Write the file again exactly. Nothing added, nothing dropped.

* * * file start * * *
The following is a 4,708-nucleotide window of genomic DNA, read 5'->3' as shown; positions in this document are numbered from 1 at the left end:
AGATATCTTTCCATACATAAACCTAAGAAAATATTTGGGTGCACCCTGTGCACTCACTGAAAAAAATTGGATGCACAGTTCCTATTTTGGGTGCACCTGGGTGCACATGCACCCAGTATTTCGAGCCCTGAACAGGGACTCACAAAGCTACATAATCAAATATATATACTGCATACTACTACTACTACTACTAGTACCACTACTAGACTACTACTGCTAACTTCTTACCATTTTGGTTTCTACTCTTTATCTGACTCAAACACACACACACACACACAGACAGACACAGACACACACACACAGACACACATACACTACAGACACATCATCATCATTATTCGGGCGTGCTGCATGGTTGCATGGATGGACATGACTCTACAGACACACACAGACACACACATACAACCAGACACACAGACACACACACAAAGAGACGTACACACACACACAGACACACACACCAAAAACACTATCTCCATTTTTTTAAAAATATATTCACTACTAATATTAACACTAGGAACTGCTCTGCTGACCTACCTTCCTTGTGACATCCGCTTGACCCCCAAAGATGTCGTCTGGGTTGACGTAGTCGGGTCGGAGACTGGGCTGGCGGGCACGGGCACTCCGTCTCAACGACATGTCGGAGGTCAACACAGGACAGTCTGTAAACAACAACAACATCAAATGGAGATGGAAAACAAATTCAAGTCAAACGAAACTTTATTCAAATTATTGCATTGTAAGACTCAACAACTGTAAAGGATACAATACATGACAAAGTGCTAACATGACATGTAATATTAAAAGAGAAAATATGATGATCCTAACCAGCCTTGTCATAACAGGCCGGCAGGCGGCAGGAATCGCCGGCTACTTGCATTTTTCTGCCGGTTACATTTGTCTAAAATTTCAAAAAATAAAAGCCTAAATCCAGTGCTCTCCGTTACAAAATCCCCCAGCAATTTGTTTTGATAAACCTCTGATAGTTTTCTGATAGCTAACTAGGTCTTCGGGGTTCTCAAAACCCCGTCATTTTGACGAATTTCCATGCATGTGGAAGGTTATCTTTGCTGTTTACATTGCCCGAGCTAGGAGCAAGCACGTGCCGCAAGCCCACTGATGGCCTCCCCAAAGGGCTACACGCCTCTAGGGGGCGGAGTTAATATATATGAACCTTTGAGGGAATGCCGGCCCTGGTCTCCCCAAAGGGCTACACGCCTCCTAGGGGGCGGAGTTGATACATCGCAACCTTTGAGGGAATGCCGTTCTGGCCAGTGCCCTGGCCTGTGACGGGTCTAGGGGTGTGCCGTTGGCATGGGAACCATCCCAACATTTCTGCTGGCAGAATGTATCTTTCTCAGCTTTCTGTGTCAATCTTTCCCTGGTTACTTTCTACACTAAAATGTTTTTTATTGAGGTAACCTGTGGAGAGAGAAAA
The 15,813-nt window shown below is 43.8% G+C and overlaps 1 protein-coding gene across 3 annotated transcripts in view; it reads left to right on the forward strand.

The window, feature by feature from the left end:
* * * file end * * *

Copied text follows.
The following is a 4,708-nucleotide window of genomic DNA, read 5'->3' as shown; positions in this document are numbered from 1 at the left end:
AGATATCTTTCCATACATAAACCTAAGAAAATATTTGGGTGCACCCTGTGCACTCACTGAAAAAAATTGGATGCACAGTTCCTATTTTGGGTGCACCTGGGTGCACATGCACCCAGTATTTCGAGCCCTGAACAGGGACTCACAAAGCTACATAATCAAATATATATACTGCATACTACTACTACTACTACTAGTACCACTACTAGACTACTACTGCTAACTTCTTACCATTTTGGTTTCTACTCTTTATCTGACTCAAACACACACACACACACACAGACAGACACAGACACACACACACAGACACACATACACTACAGACACATCATCATCATTATTCGGGCGTGCTGCATGGTTGCATGGATGGACATGACTCTACAGACACACACAGACACACACATACAACCAGACACACAGACACACACACAAAGAGACGTACACACACACACAGACACACACACCAAAAACACTATCTCCATTTTTTTAAAAATATATTCACTACTAATATTAACACTAGGAACTGCTCTGCTGACCTACCTTCCTTGTGACATCCGCTTGACCCCCAAAGATGTCGTCTGGGTTGACGTAGTCGGGTCGGAGACTGGGCTGGCGGGCACGGGCACTCCGTCTCAACGACATGTCGGAGGTCAACACAGGACAGTCTGTAAACAACAACAACATCAAATGGAGATGGAAAACAAATTCAAGTCAAACGAAACTTTATTCAAATTATTGCATTGTAAGACTCAACAACTGTAAAGGATACAATACATGACAAAGTGCTAACATGACATGTAATATTAAAAGAGAAAATATGATGATCCTAACCAGCCTTGTCATAACAGGCCGGCAGGCGGCAGGAATCGCCGGCTACTTGCATTTTTCTGCCGGTTACATTTGTCTAAAATTTCAAAAAATAAAAGCCTAAATCCAGTGCTCTCCGTTACAAAATCCCCCAGCAATTTGTTTTGATAAACCTCTGATAGTTTTCTGATAGCTAACTAGGTCTTCGGGGTTCTCAAAACCCCGTCATTTTGACGAATTTCCATGCATGTGGAAGGTTATCTTTGCTGTTTACATTGCCCGAGCTAGGAGCAAGCACGTGCCGCAAGCCCACTGATGGCCTCCCCAAAGGGCTACACGCCTCTAGGGGGCGGAGTTAATATATATGAACCTTTGAGGGAATGCCGGCCCTGGTCTCCCCAAAGGGCTACACGCCTCCTAGGGGGCGGAGTTGATACATCGCAACCTTTGAGGGAATGCCGTTCTGGCCAGTGCCCTGGCCTGTGACGGGTCTAGGGGTGTGCCGTTGGCATGGGAACCATCCCAACATTTCTGCTGGCAGAATGTATCTTTCTCAGCTTTCTGTGTCAATCTTTCCCTGGTTACTTTCTACACTAAAATGTTTTTTATTGAGGTAACCTGTGGAGAGAGAAAA
The 15,813-nt window shown below is 43.8% G+C and overlaps 1 protein-coding gene across 3 annotated transcripts in view; it reads left to right on the forward strand.

The window, feature by feature from the left end: